Benefit payments to private landlords have doubled to £9.3bn during the past decade as tenants on low incomes shift into the privately rented sector.
The growth in private renting has driven a large rise in the government’s housing benefit bill and prompted calls for the construction of more social homes, which offer lower rents.
Almost one in three housing benefit recipients, or 1.5m households, now lives in a privately rented home, up from a quarter in 2008, according to government figures sourced by the National Housing Federation, which represents housing associations.
The total benefits bill has exceeded £24bn for the past four years using 2016-17 prices, while, before 2006-07, the total bill had never exceeded £18bn, according to official figures.
If all tenants receiving housing benefit were in social homes, the government would save £2.2bn a year, the NHF said.
“It is madness to spend £9bn of taxpayers’ money lining the pockets of private landlords, rather than investing in affordable homes,” said David Orr, chief executive of the NHF.
“Housing associations want to build the homes the nation needs. By loosening restrictions on existing funding, the government can free up housing associations to build more affordable housing at better value to the taxpayer and directly address the housing crisis.”
The average weekly housing benefit award is £89 in the socially rented sector but £110 for private rents, the NHF found, using data from the Department for Work and Pensions. In London, the difference is even starker: private rents are 51 per cent higher at £188.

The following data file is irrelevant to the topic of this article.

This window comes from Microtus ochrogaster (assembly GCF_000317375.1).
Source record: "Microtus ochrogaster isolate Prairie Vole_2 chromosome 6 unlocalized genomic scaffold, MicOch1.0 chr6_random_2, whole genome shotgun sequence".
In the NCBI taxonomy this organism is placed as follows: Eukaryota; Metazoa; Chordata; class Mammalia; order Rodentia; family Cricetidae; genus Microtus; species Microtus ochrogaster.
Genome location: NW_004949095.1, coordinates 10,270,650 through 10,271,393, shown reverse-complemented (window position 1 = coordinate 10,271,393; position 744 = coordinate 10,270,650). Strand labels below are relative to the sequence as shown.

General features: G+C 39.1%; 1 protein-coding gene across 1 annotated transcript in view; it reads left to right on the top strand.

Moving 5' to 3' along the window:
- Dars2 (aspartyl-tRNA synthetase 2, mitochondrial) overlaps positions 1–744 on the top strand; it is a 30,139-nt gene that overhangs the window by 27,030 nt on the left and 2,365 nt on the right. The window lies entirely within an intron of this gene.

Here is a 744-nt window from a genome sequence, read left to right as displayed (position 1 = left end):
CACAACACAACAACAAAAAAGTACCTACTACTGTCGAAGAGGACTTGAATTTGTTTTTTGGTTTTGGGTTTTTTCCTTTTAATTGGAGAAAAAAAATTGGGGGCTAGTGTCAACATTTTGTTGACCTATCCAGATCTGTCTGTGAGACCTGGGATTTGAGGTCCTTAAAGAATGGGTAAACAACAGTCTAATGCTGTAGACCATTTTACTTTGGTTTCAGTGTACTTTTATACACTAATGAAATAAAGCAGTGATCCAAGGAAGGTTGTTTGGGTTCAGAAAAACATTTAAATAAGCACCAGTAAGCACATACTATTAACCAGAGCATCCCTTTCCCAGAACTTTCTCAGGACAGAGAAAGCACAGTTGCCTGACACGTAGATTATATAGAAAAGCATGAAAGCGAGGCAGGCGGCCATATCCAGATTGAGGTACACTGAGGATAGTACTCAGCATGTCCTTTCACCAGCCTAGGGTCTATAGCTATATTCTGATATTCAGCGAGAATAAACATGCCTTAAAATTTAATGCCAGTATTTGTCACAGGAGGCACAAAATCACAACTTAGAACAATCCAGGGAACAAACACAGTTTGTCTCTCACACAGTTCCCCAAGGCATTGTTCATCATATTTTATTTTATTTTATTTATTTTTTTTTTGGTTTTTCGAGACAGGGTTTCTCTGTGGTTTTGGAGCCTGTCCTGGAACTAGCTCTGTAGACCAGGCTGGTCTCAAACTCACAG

Despite the rise, research from the Chartered Institute of Housing last year found that housing benefit had failed to keep pace with increases in private rents in many areas, leaving under-35s, in particular, at risk of homelessness.
A government spokesman noted that the proportion of housing benefit spent on private rents had declined from 40 per cent to 37 per cent since 2012.
“The reality is we have taken action to bring the housing benefit bill under control,” he said. “We are also committed to building the homes this country needs and investing £8bn to build 400,000 more affordable homes.”
Richard Lambert, chief executive of the National Landlords Association, said: “Housing benefit is not a subsidy to landlords; it’s a support for tenants to ensure they can pay for their housing.
“What we should all be talking about is the failure of successive governments to adequately allocate its housing budget and to incentivise the building of new homes.”
Housing associations, non-profit groups that construct the vast majority of the UK’s socially rented housing, faced a series of blows from David Cameron’s Conservative government, including a reduction in the rents they can charge.
In 2015, the Treasury announced that it would require them to cut rents by 1 per cent a year for the next four years, rowing back on an earlier commitment to increase rents in line with inflation. They also face an extension of the Right to Buy programme to allow tenants to buy their homes at a discount.
But the sector is seeking to regain the initiative under Theresa May, prime minister, as the government attempts to increase housing construction.
Private landlords, meanwhile, face a more challenging environment after a stamp duty surcharge was imposed on second and additional homes this year, and mortgage tax relief is due to be reduced from next year.
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